Wedding: Johanna & Sebastian – 16/04/2016

Manchmal trifft man sich im Leben unter ganz besonderen Umständen wieder. So geschehen bei meinem ehemaligen Schulkameraden Sebastian, der mich als Fotograf für seine Hochzeit auf Schloss Romrod engagierte. Für mich herrscht auf einer Hochzeit von Bekannten immer eine sehr spezielle gute Atmosphäre. Einerseits kennt man sich von früher, andererseits ist eine Hochzeit nochmal etwas so Privates, dass man eine bekannte Person zumeist noch mal neu kennenlernt. Die Location, die Angehörigen, die Gäste, die Art zu Feiern und die Emotionen tragen allesamt dazu bei, einen neuen und erweiternden Eindruck zu erhalten. Für mich unbeschreiblich und motivierend, für einen guten Bekannten dieses erinnerungsträchtige Ereignis bestmöglich zu dokumentieren.

Danke Johanna und Sebastian für diese unvergessliche Hochzeit!
Es hat mir sehr viel Spaß gemacht! Euch beiden alles Gute!

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Engagement Shooting – Johanna & Sebastian in Altenburg

Engagement: Johanna & Sebastian

Hi everyone! Hopefully you had a great 2016 so far.
Wedding season is coming soon. Therefore I started with Engagement Shootings and
this Engagement featuring Johanna and Sebastian was a special one.
Because Sebastian is an old school mate and when he and his girlfriend decided to get married this year, he gave me a call. That was the moment we got in touch again after 10 years or so.
How awesome is that? Someone remembers you – that photo guy from old school days more than 10 years ago. Haha. Pretty cool!

So here we go with a few impressions of Johanna’s and Sebastian’s Engagement Shooting in March. They chose a nice location in Altenburg. While it was a cold day and icy evening, we had a lot of fun and a lovely spirit was in the air.
Hardly can wait for their upcoming wedding next month.

Engagement Shooting – Johanna & Sebastian in Altenburg Engagement Shooting – Johanna & Sebastian in Altenburg Engagement Shooting – Johanna & Sebastian in Altenburg

 

Wow, suddenly they are using flash!

Hi and welcome to this short blog post about the current sports photography circumstances in Alsfeld.

When I opened the local newspaper’s sports section yesterday (and today) I was pretty surprised. A local sports photographer used flash for an indoor football game coverage! It’s interesting that after the publication of my strobed indoor sports photos other local sports photographers suddenly use flash, too.


This shot is a nice try in terms of using flash, but it’s still a simple straight on camera flash that – in all probability – disturbs the players, causes cast shadows, red eyes (see the goalkeeper), a flat 2D impression and no kind of dramatic. Of cause, this flash reveals the players and enables a faster shutter speed, but it’s just an unfavorable type of flash – it’s a straight flash. However, this photographer still made a good start to get better images in dark gyms. It’s really necessary to rise the level of the picture quality in our local newspaper – especially in the sports section.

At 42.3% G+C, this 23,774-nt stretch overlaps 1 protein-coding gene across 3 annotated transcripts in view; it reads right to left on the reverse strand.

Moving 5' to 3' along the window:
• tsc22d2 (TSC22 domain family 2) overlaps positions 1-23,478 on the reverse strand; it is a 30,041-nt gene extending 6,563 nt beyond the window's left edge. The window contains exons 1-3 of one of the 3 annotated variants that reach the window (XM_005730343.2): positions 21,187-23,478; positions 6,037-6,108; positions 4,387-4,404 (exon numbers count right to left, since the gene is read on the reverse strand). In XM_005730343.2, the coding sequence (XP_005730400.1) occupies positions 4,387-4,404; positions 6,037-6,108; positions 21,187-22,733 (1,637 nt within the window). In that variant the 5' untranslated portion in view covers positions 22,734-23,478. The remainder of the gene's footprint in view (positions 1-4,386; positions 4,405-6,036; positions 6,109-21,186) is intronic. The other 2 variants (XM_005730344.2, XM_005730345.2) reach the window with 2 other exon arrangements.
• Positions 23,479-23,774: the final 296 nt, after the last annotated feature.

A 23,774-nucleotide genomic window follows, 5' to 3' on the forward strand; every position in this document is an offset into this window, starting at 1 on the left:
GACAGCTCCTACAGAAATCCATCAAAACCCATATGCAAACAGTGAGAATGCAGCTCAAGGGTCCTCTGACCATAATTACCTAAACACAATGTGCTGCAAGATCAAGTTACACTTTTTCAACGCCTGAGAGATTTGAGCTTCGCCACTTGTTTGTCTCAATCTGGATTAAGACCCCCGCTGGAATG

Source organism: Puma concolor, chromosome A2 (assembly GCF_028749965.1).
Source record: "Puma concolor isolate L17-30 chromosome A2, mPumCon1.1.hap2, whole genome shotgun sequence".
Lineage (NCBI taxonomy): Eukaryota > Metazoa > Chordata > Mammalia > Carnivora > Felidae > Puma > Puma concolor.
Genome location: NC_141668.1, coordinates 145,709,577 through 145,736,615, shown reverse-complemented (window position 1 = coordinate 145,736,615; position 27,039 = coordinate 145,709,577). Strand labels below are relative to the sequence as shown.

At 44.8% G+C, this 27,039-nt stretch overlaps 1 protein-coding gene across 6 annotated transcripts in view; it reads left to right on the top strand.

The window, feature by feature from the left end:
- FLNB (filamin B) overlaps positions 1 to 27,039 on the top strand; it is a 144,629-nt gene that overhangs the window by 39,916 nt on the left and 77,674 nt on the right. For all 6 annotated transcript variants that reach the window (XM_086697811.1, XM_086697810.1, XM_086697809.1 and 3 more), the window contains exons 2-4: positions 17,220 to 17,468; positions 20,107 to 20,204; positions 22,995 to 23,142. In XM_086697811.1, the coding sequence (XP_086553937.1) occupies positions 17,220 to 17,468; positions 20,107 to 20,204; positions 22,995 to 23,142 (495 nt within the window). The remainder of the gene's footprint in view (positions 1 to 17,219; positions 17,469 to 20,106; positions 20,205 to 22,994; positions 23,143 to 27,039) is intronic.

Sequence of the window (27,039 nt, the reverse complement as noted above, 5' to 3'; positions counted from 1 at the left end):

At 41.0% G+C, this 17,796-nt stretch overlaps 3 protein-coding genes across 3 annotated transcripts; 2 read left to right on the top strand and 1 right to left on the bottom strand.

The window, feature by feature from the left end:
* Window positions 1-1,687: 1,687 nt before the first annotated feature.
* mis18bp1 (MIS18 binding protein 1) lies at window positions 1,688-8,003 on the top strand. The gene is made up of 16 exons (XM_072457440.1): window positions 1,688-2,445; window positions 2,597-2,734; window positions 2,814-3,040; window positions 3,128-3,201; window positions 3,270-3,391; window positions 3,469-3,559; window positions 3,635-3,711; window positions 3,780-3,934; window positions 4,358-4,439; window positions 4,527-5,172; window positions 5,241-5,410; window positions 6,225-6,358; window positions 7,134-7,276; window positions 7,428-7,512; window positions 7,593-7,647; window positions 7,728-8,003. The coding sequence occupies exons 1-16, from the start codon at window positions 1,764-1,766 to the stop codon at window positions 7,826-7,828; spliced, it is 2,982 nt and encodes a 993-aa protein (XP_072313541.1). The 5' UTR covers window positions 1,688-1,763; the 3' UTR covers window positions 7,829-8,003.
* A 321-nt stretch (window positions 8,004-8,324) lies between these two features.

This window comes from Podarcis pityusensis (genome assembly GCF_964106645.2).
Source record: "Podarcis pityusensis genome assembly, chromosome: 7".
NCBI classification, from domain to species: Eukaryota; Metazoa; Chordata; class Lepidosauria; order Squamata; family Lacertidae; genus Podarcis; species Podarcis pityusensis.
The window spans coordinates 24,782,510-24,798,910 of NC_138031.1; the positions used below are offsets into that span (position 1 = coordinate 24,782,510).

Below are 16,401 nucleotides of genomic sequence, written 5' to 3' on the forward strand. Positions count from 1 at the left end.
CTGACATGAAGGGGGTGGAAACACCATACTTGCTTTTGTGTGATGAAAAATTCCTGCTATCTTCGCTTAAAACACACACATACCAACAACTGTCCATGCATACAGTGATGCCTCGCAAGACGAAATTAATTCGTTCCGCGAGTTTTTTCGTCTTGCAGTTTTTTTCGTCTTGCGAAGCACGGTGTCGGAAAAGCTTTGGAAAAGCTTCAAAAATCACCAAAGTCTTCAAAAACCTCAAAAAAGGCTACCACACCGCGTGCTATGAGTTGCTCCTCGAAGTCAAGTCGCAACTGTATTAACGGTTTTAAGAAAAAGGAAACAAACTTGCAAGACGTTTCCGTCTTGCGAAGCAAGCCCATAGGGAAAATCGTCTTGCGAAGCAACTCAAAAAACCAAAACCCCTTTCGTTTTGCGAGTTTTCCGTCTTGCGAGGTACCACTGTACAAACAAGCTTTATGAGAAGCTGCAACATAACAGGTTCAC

Nevertheless let’s have a look at a shot that was made by using a professional off camera flash technique.


As you can see, this shot doesn’t show any cast shadows of the players. It’s kind of 3D because I was using two strobes that also helped to create a dramatic light. The visitors in the background are primarily lit by the available light and the players by the flash light. Because the flash light comes from the ceiling and is mixed with the ambient light, it doesn’t disturb the players.

Seems like my sports images and my way of lighting causes a new understanding of quality in local sports photography.  Would be nice to see more sports images of good quality in our local newspaper. 🙂

Bye!
Chris

Engagement Shooting

Engagement: Jessi & Timo 27/11/2011

Hi and welcome to another blog post!

Because I have a lot to do at the moment and there will be lots of work in the upcoming months, I am going to post job and project reviews on a monthly basis from now on. But there will also be several other “news posts” from time to time.

However, last Sunday I had an Engagement Shoot and I was pretty excited about this job. Timo an ex-classmate at the university and his soon-to-be-wife Jessica facebooked me a few days ago and asked me to take some images for their invitation card. I agreed and that was my first step into this.

Although I love to interact and communicate with people it is also always a challenge to establish a great shooting atmosphere and a comfortable feeling for the client and anyone who is involved in the shoot.